THE meat processing industry is expecting at least a 5-10% reduction in the value of its annual production because of restrictions on processed meat products in selected provinces.

Philippine Association of Meat Processors, Inc. (PAMPI) Vice-President Jerome D. Ong said in a briefing Friday the consumer scare from the reported outbreak of African Swine Fever (ASF) in parts of Luzon will take its toll on the P300-billion meat industry.

“…maybe the P300 billion sector will shrink from anywhere between five to 10%… It will go down to about P270-P285 billion, rough estimate, from which will hopefully recover,” he said.

“Yung dalawang lalawigan na nag-declare ng total ban (the two provinces that declared a total ban), Cebu and Bohol, contribute about 10-15% of national sales ng lahat ng (for all types of) processed meat. So kung hindi mali-lift yung ban, yun yung ine-expect nating minimum na impact sa atin (If the ban is not lifted, that is the impact we are expecting at minimum),” he added.

The governments of Cebu and Bohol have declared a total ban on pork and pork products due to the reports of an ASF outbreak.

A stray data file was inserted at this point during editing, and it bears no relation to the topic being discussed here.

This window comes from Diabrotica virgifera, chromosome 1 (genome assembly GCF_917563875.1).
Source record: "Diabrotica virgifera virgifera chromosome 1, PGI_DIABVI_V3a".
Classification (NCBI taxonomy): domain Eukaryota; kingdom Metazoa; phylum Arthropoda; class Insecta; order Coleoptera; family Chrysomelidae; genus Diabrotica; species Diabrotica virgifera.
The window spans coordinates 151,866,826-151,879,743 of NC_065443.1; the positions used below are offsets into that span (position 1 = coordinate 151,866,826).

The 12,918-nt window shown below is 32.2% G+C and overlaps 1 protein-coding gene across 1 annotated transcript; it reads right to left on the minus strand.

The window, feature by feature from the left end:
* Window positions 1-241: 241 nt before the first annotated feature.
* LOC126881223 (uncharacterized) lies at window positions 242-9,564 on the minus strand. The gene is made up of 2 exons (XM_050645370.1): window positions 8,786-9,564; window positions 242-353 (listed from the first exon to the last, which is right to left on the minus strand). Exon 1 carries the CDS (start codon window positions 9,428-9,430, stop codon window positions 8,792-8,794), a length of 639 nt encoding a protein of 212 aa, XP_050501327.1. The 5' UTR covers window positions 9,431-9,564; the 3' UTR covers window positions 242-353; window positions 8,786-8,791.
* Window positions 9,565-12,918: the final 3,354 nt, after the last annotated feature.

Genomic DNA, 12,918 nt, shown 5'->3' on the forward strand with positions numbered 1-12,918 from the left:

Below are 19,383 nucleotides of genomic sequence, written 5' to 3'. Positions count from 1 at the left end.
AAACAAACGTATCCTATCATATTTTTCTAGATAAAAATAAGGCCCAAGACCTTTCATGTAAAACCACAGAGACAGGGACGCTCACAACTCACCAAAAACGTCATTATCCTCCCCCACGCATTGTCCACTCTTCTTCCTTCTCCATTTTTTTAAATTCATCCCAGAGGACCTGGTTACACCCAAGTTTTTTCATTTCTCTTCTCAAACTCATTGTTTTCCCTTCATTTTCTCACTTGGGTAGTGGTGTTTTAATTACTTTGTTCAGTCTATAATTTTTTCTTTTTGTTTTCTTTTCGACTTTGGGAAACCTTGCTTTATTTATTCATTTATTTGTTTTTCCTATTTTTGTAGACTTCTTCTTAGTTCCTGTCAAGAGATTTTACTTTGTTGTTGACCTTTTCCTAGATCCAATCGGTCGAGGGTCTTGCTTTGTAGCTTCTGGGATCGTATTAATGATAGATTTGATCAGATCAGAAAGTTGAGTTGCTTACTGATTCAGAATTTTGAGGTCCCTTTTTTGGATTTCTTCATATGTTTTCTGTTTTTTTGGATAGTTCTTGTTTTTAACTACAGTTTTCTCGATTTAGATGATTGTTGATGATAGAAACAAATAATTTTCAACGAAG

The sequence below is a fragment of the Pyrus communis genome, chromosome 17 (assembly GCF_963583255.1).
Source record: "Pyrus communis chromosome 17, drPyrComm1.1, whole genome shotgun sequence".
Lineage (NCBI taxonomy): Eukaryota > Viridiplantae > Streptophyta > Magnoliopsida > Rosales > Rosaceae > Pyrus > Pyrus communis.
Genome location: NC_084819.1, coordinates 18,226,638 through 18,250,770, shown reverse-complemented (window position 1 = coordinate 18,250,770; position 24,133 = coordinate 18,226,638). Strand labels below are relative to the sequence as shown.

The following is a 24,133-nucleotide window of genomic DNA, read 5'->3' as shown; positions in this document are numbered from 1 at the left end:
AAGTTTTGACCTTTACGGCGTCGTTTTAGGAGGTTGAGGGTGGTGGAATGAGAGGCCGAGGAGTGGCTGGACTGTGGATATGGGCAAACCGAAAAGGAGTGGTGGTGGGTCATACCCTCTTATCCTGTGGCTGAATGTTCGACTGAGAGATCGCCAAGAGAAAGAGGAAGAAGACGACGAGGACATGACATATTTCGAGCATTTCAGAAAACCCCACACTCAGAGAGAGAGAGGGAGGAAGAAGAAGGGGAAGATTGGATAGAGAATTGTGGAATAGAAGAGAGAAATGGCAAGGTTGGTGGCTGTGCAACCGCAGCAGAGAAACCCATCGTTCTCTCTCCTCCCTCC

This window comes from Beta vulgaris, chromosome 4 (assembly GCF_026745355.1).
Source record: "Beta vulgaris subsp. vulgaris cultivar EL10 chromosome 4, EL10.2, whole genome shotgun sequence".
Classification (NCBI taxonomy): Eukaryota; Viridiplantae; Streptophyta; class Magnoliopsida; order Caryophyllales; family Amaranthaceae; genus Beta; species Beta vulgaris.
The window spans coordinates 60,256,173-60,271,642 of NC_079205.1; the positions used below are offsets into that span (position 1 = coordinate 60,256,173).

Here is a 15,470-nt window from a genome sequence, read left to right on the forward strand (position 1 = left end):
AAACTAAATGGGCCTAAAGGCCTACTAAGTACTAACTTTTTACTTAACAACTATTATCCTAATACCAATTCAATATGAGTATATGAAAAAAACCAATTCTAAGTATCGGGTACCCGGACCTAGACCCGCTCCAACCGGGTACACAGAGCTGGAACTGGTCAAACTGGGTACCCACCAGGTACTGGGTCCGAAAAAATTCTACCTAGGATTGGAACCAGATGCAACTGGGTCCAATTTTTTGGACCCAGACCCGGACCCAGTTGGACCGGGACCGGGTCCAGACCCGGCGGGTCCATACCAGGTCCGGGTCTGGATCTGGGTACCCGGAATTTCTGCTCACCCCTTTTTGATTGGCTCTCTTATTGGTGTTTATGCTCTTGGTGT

PAMPI has called the ban “unnecessary and unwarranted,” claiming the raw pork used by local processors-90-95% of which are imported-only come from ASF-free sources.

“The national economy will be seriously damaged if LGUs (local government units) persist in imposing an unnecessary and unwarranted ban,” PAMPI said.

Mr. Ong said the meat processing industry has 150,000 direct employees, and at least 25% of the meat consumption of Filipinos is from processed meat. He said a total ban on meat products will severely harm both the industry and consumers.

“So it’s not something you can just take away and say ‘Okay lang,’” he said.

The group also said on Friday that several PAMPI members have decided to reduce production for the upcoming Christmas season because of the uncertainty over meat distribution.

Mr. Ong, who is also president and chief executive offer of CDO Foodsphere, Inc., said the company is reducing its production of Christmas ham by 15-20% this year. This is also expected to reduce hiring of seasonal workers.

“If the situation persists, (even) year-round products will be affected,” he said.

PAMPI President Felix O. Tiukinhoy, Jr. added many processors are now “at a loss” on how to plan for the upcoming holidays.

“If these bans persist, should we not produce the Christmas products for the Philippines? …[M]ost of us are still down on production for Christmas ham because we do not know if we will be allowed to push this across provincial boundaries,” he said.

The Department of Trade and Industry and the Department of Agriculture have said that pork that has been certified by the National Meat Inspection Service (NMIS) and distributed by “trusted brands” — including meat used by processors — are safe to consume.

“I’d like to make this appeal to the President to help us make the national government (align policy) with the LGUs, kasi hindi magkakagulo (because there would be no confusion) if there is collaboration coming from the different parts of the government,” Mr. Tiukinhoy said. — Denise A. Valdez